David Rosenthal

The Galilei Project, Extraterrestrial and Oumuamua

Oumuamua. European Southern Observatory / M. Kornmesser.

“It would be arrogant to believe that we are unique in the universe.”
-Avi Loeb.

Abraham “Avi” Loeb. He was born in the moshav Beit Hanan, growing up in the midst of an agricultural world, and is now the Frank B. Baird Jr. Professor of Science at the prestigious Harvard University. He is Jewish, he maintains the tradition, but he is not a practising Jew.
The Galilei Project has a historic purpose, and that is the systematic scientific search for evidence of extraterrestrial technological artefacts. It seeks to find and study whether an off-earth civilisation or civilisations possess craft and technology for interstellar travel.

Professor Loeb has been the longest-serving chair of Harvard’s Department of Astronomy and in 2020 Loeb was selected among the 14 most inspiring Israelis of the last decade. He is a theoretical physicist, astrophysicist and cosmologist, quite controversial in academia, as he is far ahead of his colleagues, being certain of the existence of alien life, culture and technology. He received his PhD in physics from the Hebrew University of Jerusalem at the age of 24 and, like Galileo, is sure to revolutionise astronomy and physics.

David A. Rosenthal: How did you come to physics and astronomy?

Dr. Avi Loeb: I was born on a farm (moshav) Beit Hanan in Israel and I went to school every afternoon, when I was little I was passionate about philosophy, I read philosophy books on the tractor on the way to the farm. Then when I turned 18, I had to make a decision, to enter the Israeli army (IDF). And I had two options, to enter the defence area, doing intellectual work from physics, or to be a regular soldier, so I decided to contribute from physics, which was closer to philosophy. Also, while I was in the army, I was honoured with an elite Israel Defense Forces training programme (Talpiot) for recruits who have demonstrated excellent academic ability in science and leadership potential.

I graduated from the Plasma Physics programme at the Hebrew University of Jerusalem and while in the army, I helped with the development of the Star Wars or Strategic Defence Initiative (SDI) project promoted by President Ronald Reagan’s administration. The purpose of this project was to build a space-based weapons defence system capable of preventing a nuclear attack on US soil against intercontinental ballistic missiles and submarine-launched ballistic missiles.

So, I began to visit the United States very often, especially Washington, and on one of the visits, Princeton University offered me a five-year fellowship, on the condition that I would teach astrophysics, becoming a member of the Institute for Advanced Study at Princeton. And the great thing about astrophysics is that it has philosophical questions, but they are solved under scientific method, and one of them is: Are we the smartest people in the place?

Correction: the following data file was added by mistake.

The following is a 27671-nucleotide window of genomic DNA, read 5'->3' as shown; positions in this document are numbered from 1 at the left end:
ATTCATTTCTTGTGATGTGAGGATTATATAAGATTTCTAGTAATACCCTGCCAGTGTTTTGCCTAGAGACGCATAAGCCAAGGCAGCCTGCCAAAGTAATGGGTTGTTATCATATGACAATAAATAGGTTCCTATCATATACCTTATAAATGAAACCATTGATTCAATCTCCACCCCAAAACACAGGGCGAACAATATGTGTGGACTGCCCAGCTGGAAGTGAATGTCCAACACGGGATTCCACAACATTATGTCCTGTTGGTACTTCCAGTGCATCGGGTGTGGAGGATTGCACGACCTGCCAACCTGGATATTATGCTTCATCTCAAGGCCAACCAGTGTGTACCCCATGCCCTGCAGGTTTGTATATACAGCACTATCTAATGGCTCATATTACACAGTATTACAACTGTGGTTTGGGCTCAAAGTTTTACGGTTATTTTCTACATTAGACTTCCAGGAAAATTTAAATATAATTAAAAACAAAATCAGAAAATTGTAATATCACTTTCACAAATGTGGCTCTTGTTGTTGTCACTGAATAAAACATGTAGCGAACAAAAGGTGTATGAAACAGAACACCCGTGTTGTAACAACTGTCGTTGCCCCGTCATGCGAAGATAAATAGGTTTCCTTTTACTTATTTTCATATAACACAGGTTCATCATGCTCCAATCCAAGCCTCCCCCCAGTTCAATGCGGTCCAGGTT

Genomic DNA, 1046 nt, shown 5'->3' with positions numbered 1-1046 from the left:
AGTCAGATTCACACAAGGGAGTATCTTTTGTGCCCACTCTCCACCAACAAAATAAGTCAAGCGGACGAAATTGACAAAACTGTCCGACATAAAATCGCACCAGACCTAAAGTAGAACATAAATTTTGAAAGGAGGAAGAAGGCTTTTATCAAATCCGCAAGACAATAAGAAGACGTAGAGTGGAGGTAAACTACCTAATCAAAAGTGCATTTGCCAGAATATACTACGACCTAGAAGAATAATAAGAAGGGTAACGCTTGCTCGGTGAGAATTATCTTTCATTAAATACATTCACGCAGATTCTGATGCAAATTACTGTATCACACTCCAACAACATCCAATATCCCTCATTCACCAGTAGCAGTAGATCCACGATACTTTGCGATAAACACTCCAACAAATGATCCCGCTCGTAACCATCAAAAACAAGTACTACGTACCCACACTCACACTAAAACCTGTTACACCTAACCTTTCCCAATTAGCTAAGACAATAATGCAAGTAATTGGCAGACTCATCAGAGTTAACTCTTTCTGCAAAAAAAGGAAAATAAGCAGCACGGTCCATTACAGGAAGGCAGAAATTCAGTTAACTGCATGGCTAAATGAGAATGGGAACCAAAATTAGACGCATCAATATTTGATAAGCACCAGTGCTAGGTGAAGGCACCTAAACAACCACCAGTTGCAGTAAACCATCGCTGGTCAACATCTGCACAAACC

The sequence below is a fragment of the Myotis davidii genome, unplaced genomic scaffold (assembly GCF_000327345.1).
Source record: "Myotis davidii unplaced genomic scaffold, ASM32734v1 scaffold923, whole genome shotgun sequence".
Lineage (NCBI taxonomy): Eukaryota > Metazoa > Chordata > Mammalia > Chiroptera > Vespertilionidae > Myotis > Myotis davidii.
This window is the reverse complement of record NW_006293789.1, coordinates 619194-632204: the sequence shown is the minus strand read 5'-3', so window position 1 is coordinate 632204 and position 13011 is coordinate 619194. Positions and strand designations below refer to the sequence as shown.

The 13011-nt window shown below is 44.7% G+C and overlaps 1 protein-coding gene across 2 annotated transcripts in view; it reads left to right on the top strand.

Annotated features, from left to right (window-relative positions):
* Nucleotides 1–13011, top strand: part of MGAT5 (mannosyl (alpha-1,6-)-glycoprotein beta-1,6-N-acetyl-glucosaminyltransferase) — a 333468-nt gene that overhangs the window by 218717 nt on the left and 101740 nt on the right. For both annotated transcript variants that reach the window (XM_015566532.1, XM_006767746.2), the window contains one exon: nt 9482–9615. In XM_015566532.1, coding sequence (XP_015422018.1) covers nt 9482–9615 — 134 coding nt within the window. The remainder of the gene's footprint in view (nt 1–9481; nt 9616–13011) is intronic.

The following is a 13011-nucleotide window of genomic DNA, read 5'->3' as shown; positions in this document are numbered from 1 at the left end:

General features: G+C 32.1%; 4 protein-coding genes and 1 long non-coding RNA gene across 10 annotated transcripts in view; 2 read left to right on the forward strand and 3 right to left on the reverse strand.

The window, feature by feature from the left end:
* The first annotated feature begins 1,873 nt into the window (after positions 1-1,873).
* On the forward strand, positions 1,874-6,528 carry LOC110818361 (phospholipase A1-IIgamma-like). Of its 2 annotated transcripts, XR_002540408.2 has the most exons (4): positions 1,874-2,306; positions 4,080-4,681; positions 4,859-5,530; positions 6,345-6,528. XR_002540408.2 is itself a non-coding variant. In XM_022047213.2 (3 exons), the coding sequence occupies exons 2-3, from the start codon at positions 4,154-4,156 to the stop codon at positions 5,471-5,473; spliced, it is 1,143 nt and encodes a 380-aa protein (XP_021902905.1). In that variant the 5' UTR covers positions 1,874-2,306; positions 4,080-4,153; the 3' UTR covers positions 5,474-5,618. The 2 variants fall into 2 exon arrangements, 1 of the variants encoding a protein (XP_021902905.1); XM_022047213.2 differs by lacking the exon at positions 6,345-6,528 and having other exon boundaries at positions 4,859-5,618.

D.A.R: What was your childhood in Moshav Beit Hanan like and how did it influence your life?

A.L: I was very connected to nature since I was a child and grew up in the midst of it. Moreover, I developed a greater appreciation of nature than most people, and even understood nature more than people themselves.
Ultimately, I was a farm boy, I had no access to any media. Also, I never had a social media account because I preferred to be focused on my world, not others. One of the things that makes space fascinating is that it is so far away from us, for example, the moon and Mars, where there is no human presence, it is the purest, most untouched nature that you can see there.

Before the pandemic I used to go jogging in the company of all kinds of animals, and I was very enriched by that contact with nature. In the end, not growing up in the city made me more independent. In fact, in my book “extraterrestrial” I relive the story of the first day I went to class and saw the children in the class jumping up and down on their desks, and I didn’t understand it, I didn’t find meaning in it. And, this is a reflection of my life and my career, trying to find meaning or understand the things that other people do that don’t make sense to me.

D.A.R: How important was it in your life to have been in the Israeli Air Force?